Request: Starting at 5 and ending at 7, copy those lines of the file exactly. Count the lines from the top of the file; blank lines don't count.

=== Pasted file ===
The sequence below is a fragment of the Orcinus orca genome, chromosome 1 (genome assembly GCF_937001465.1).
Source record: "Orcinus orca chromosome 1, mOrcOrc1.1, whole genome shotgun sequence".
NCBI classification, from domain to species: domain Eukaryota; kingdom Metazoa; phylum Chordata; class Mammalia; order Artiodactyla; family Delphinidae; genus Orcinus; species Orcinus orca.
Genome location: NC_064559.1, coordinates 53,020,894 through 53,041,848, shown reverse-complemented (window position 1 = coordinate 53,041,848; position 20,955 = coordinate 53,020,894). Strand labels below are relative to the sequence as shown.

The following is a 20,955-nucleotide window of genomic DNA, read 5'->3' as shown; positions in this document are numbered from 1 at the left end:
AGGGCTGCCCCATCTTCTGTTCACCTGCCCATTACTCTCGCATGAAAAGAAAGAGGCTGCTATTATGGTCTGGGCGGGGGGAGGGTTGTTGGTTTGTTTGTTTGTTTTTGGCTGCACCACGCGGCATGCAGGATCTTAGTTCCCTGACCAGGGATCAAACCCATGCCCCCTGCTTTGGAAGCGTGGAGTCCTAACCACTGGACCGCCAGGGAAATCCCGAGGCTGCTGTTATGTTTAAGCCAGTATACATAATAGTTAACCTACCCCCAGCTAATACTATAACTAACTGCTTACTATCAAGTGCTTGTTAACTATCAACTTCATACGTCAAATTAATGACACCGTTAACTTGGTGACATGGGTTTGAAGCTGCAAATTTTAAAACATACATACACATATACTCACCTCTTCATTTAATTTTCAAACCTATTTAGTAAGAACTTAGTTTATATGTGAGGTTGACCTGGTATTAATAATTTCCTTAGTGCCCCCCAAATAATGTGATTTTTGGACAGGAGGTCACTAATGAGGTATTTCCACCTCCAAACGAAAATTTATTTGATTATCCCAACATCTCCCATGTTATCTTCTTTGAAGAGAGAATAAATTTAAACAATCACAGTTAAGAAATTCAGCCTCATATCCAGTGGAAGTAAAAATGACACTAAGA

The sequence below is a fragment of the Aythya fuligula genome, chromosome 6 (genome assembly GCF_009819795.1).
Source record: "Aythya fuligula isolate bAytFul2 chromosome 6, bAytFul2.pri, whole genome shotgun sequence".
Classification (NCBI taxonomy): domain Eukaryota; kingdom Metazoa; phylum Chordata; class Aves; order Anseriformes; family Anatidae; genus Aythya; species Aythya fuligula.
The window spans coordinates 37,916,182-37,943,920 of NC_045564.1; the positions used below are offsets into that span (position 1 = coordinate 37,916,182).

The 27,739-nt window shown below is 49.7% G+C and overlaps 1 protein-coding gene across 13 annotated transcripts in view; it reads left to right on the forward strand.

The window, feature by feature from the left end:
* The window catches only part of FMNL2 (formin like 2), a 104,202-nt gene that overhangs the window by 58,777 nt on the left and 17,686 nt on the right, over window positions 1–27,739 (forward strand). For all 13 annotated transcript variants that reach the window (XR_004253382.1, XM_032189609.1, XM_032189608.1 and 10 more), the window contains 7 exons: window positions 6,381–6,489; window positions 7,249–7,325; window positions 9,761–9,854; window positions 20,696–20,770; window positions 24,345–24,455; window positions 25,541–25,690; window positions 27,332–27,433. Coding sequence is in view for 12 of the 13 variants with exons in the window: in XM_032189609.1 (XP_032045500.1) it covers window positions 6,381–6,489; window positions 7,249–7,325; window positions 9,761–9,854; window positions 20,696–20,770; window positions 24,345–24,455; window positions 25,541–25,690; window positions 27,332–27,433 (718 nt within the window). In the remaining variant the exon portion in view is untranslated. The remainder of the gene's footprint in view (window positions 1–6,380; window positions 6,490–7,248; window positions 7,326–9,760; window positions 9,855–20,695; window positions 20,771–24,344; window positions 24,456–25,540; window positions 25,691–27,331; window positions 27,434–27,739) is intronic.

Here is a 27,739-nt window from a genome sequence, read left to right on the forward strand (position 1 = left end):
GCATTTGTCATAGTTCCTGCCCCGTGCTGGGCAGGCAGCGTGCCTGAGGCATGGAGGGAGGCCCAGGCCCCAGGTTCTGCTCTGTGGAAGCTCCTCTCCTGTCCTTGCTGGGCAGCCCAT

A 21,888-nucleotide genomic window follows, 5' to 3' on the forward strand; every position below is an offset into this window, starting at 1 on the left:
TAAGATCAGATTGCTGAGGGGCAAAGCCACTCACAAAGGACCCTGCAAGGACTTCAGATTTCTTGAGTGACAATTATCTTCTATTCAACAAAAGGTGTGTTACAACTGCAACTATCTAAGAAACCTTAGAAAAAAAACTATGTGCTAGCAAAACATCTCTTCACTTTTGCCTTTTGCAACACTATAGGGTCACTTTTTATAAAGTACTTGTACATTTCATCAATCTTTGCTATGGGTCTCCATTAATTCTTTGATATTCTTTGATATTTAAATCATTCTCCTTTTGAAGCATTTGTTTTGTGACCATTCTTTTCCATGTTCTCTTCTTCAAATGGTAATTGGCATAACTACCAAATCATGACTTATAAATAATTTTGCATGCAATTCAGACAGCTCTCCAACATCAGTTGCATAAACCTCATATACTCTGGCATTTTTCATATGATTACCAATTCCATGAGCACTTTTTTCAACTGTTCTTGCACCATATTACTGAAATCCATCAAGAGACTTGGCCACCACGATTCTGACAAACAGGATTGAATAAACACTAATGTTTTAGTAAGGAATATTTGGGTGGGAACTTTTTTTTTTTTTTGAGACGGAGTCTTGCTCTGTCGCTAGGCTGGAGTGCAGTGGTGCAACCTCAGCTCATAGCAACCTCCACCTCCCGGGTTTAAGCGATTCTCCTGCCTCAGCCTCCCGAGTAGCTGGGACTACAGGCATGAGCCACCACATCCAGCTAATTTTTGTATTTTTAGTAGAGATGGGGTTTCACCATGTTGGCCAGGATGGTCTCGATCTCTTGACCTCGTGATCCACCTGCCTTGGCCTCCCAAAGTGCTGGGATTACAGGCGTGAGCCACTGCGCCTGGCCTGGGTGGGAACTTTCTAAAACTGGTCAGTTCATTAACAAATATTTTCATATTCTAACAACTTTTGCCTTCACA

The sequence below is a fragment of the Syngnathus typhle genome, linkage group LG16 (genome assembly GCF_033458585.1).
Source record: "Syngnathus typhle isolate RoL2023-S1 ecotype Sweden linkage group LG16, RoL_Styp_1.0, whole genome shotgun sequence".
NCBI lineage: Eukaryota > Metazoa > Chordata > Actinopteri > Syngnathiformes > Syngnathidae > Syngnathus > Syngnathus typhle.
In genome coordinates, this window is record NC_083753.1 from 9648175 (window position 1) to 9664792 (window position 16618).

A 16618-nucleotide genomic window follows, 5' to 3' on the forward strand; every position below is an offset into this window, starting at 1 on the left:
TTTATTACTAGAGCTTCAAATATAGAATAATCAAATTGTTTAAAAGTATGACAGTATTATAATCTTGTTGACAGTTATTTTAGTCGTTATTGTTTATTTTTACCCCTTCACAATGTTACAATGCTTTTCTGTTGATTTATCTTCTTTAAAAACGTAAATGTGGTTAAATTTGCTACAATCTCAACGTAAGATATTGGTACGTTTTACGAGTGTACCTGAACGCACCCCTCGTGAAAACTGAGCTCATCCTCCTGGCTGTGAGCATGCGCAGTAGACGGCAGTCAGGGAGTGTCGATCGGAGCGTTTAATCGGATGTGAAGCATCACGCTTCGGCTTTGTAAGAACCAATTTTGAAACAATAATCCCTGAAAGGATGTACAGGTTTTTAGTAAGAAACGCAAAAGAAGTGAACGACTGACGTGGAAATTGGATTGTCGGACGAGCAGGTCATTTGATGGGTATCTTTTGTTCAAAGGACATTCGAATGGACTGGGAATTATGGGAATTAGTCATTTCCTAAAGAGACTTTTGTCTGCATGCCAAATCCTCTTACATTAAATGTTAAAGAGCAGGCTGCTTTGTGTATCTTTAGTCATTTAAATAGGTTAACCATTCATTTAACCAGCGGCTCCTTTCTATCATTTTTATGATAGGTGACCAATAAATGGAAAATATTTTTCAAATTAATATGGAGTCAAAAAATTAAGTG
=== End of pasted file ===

The following is a 20,955-nucleotide window of genomic DNA, read 5'->3' as shown; positions in this document are numbered from 1 at the left end:
AGGGCTGCCCCATCTTCTGTTCACCTGCCCATTACTCTCGCATGAAAAGAAAGAGGCTGCTATTATGGTCTGGGCGGGGGGAGGGTTGTTGGTTTGTTTGTTTGTTTTTGGCTGCACCACGCGGCATGCAGGATCTTAGTTCCCTGACCAGGGATCAAACCCATGCCCCCTGCTTTGGAAGCGTGGAGTCCTAACCACTGGACCGCCAGGGAAATCCCGAGGCTGCTGTTATGTTTAAGCCAGTATACATAATAGTTAACCTACCCCCAGCTAATACTATAACTAACTGCTTACTATCAAGTGCTTGTTAACTATCAACTTCATACGTCAAATTAATGACACCGTTAACTTGGTGACATGGGTTTGAAGCTGCAAATTTTAAAACATACATACACATATACTCACCTCTTCATTTAATTTTCAAACCTATTTAGTAAGAACTTAGTTTATATGTGAGGTTGACCTGGTATTAATAATTTCCTTAGTGCCCCCCAAATAATGTGATTTTTGGACAGGAGGTCACTAATGAGGTATTTCCACCTCCAAACGAAAATTTATTTGATTATCCCAACATCTCCCATGTTATCTTCTTTGAAGAGAGAATAAATTTAAACAATCACAGTTAAGAAATTCAGCCTCATATCCAGTGGAAGTAAAAATGACACTAAGA

The sequence below is a fragment of the Aythya fuligula genome, chromosome 6 (genome assembly GCF_009819795.1).